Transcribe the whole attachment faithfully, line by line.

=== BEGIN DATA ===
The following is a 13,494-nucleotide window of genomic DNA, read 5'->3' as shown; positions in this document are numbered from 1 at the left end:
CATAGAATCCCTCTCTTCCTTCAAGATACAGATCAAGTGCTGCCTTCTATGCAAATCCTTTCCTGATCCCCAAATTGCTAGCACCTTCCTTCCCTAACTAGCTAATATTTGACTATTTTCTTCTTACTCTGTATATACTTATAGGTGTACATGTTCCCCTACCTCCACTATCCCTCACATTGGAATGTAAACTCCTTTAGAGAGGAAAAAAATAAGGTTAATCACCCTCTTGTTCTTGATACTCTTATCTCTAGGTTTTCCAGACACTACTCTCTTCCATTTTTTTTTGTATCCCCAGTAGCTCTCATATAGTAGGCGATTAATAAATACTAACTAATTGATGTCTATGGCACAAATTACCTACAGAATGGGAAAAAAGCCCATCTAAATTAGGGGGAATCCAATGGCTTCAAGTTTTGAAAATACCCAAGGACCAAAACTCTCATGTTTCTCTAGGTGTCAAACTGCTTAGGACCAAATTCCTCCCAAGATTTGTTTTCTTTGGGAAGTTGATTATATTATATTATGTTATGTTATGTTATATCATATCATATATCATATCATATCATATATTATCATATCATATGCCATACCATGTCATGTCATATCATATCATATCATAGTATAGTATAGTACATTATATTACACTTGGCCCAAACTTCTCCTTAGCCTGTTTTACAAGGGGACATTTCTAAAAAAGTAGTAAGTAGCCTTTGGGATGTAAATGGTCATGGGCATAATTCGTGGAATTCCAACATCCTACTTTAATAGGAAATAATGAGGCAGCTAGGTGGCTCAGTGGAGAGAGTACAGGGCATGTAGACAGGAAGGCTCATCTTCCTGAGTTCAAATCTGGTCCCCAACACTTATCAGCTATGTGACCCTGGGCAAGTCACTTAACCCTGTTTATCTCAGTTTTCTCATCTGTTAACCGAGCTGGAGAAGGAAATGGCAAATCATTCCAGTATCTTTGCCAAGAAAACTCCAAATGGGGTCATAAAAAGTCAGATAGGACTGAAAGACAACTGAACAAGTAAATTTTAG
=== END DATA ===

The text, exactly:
The following is a 13,494-nucleotide window of genomic DNA, read 5'->3' as shown; positions in this document are numbered from 1 at the left end:
CATAGAATCCCTCTCTTCCTTCAAGATACAGATCAAGTGCTGCCTTCTATGCAAATCCTTTCCTGATCCCCAAATTGCTAGCACCTTCCTTCCCTAACTAGCTAATATTTGACTATTTTCTTCTTACTCTGTATATACTTATAGGTGTACATGTTCCCCTACCTCCACTATCCCTCACATTGGAATGTAAACTCCTTTAGAGAGGAAAAAAATAAGGTTAATCACCCTCTTGTTCTTGATACTCTTATCTCTAGGTTTTCCAGACACTACTCTCTTCCATTTTTTTTTGTATCCCCAGTAGCTCTCATATAGTAGGCGATTAATAAATACTAACTAATTGATGTCTATGGCACAAATTACCTACAGAATGGGAAAAAAGCCCATCTAAATTAGGGGGAATCCAATGGCTTCAAGTTTTGAAAATACCCAAGGACCAAAACTCTCATGTTTCTCTAGGTGTCAAACTGCTTAGGACCAAATTCCTCCCAAGATTTGTTTTCTTTGGGAAGTTGATTATATTATATTATGTTATGTTATGTTATATCATATCATATATCATATCATATCATATATTATCATATCATATGCCATACCATGTCATGTCATATCATATCATATCATAGTATAGTATAGTACATTATATTACACTTGGCCCAAACTTCTCCTTAGCCTGTTTTACAAGGGGACATTTCTAAAAAAGTAGTAAGTAGCCTTTGGGATGTAAATGGTCATGGGCATAATTCGTGGAATTCCAACATCCTACTTTAATAGGAAATAATGAGGCAGCTAGGTGGCTCAGTGGAGAGAGTACAGGGCATGTAGACAGGAAGGCTCATCTTCCTGAGTTCAAATCTGGTCCCCAACACTTATCAGCTATGTGACCCTGGGCAAGTCACTTAACCCTGTTTATCTCAGTTTTCTCATCTGTTAACCGAGCTGGAGAAGGAAATGGCAAATCATTCCAGTATCTTTGCCAAGAAAACTCCAAATGGGGTCATAAAAAGTCAGATAGGACTGAAAGACAACTGAACAAGTAAATTTTAG